Newt Gingrich led the GOP to a massive victory in the 1994 elections.
He and Clinton went nose to nose, Clinton won.
The battle was the Federal Government shutdown of late 1995.
I remember it well. The country was outraged by the shutdown, Clinton successfully blamed the Republicans, his popularity went through the roof, Gingrich became a pariah, and the GOP gave up on any reform agenda and went native in DC. It was an unconditional, unmitigated victory for Clinton.
Obama has sent a budget to Congress. Obama’s budget makes no effort whatsoever to cut spending.
Obama is not “failing to lead” as some people are claiming. That is all wrong.
All suggestions to that effect are all wrong. Obama knows exactly what he is doing.
Obama is setting up a confrontation and he plans to win.
Obama is betting that he can force the GOP to make their proposed cuts, which he can blame them for, which he can truthfully say he does not support. Then he can attack the Republicans for making the cuts. He will appeal to the people who are suffering from the cuts, and strip away GOP support. They will be angry and mobilized.
Obama then plans to force the GOP into a funding crisis just as Clinton did. Obama plans to destroy the GOP reform wave of 2011 just as Clinton destroyed the GOP reform effort in 1995.
Obama’s team attempted to use the Tucson massacre in the same fashion that Clinton used the Oklahoma City bombings, to discredit the GOP. Obama is acutely aware of the Clinton playbook. This is another re-run.
If Obama wins, then the GOP / Tea Party effort is over and the Democrats have won the whole ball game. Obama gets reelected, the GOP is finished as a political party, and we have a mess for some number of years while a new party forms. But odds are it will be too late by then. A majority of people will be dependent on the Government.
It is that serious. Obama’s brazen, no-cuts budget proposal is not a sign of weakness.
It is a bold chess move that demands a strong response.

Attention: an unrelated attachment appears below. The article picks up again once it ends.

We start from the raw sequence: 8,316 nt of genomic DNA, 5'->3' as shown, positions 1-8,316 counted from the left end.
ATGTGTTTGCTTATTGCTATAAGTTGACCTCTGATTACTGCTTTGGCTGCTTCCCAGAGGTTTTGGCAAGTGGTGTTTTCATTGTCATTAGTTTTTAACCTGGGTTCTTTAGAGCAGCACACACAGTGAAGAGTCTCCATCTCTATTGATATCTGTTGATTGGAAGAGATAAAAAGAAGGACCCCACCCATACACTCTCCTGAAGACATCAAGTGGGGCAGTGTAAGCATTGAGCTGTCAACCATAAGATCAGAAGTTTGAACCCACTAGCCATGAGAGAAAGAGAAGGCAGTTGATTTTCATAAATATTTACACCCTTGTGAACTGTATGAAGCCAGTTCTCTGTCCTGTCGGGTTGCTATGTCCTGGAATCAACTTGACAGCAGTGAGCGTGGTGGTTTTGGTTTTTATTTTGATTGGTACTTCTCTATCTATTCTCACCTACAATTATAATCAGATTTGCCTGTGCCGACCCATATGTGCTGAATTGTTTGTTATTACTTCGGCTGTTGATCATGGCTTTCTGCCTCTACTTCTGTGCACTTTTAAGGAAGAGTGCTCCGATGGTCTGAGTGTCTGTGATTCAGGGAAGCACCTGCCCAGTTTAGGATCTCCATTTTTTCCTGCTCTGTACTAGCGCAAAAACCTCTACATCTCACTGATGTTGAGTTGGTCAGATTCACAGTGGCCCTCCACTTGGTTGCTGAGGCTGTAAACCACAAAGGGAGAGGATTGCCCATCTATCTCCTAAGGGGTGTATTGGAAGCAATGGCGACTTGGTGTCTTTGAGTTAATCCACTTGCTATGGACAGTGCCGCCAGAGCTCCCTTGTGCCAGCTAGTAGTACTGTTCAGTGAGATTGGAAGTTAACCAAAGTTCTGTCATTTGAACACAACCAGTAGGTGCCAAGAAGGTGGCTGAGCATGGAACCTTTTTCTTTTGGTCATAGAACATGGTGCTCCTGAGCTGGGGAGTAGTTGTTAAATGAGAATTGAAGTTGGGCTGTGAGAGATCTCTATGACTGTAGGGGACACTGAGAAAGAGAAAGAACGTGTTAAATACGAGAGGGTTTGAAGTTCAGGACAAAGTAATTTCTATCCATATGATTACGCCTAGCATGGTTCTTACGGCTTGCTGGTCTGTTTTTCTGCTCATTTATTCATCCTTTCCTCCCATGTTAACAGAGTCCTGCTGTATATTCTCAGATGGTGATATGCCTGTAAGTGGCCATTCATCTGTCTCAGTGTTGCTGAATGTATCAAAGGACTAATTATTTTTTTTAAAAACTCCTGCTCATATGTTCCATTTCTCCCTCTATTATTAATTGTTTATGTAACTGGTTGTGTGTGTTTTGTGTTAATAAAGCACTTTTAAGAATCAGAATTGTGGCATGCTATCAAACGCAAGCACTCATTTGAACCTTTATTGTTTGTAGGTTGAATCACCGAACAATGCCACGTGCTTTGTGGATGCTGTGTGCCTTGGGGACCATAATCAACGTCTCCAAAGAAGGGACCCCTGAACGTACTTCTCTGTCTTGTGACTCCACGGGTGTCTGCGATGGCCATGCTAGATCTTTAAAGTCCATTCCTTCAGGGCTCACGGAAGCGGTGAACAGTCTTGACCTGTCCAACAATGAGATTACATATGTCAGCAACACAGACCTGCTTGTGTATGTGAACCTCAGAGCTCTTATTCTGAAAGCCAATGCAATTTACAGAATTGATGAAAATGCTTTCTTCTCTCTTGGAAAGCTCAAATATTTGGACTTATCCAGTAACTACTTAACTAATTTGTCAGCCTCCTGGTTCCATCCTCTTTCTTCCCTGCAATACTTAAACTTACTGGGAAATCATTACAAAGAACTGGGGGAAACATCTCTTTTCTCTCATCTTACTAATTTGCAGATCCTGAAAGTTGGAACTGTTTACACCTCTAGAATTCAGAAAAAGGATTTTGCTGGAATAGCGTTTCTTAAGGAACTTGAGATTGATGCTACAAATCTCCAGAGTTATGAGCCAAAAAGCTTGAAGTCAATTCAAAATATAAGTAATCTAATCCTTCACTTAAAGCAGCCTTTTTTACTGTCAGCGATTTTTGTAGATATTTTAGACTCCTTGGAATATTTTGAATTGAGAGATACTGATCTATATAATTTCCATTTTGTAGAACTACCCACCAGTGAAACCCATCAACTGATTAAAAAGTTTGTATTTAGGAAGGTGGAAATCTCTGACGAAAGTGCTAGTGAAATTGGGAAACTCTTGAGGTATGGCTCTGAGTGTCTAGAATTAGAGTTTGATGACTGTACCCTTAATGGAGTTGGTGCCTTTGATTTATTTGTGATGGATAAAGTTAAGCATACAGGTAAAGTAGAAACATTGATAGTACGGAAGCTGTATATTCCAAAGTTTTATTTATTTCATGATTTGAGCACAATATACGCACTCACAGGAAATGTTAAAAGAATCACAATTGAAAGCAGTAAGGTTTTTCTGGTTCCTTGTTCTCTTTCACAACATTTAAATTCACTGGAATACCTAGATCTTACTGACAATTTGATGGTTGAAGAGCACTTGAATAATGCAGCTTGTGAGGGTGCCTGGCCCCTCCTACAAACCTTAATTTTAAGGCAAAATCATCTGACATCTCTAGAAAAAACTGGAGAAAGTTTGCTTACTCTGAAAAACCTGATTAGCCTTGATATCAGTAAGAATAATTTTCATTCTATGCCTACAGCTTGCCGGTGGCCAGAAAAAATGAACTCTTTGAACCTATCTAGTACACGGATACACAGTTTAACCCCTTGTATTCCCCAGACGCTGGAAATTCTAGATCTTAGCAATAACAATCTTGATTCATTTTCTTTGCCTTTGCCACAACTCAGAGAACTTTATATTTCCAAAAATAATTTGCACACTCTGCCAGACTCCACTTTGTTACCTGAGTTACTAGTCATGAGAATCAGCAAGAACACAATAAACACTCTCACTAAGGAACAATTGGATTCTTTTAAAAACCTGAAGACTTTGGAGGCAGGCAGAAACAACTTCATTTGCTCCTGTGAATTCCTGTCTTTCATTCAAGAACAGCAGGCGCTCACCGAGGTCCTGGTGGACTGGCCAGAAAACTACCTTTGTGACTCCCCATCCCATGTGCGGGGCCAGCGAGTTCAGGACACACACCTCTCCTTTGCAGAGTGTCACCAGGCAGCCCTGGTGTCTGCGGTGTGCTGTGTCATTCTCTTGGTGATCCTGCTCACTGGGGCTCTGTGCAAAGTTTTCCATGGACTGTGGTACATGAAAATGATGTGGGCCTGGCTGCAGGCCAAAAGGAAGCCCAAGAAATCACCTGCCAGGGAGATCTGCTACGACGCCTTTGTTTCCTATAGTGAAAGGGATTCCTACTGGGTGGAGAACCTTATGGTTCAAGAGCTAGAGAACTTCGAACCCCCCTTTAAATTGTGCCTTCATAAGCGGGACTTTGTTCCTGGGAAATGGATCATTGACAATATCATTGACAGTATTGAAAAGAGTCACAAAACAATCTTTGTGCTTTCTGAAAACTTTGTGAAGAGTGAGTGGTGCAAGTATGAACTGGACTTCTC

Obama has chosen to make this budget the big confrontation. This is the decisive political moment. Obama is prepping the battlefield.
Will the GOP win, lose, fold, get clobbered and not know what happened? Or will they call Obama out, see him and raise him, and make their case to the American people? Do the American people really care about the fiscal insanity and national bankruptcy? Or will the people who personally lose from the budget cuts have all the energy and outrage? Does the GOP have the courage to push ahead, no matter what?
Lenin said there are decades where nothing happens, then there are weeks where decades happen. We are heading into months where decades are going to happen.
UPDATE: Instapundit responds: “It’s not 1995 anymore, though.” Yes. True. I agree. It is better now. But, is it better enough? Boehner is not an eccentric visionary like Gingrich, and I cannot see him and McConnell getting punked by Obama the way Clinton did to Gingrich. Obama is not nearly as good as Clinton. The GOP members are, I think, much wiser and more realistic than the hopeful but ultimately naive class of 1994. The new crew is committed to reform, and they have the example of 1995 in front of them. May they learn the right tactical lessons. Plus, things are just way worse now. There is more at stake.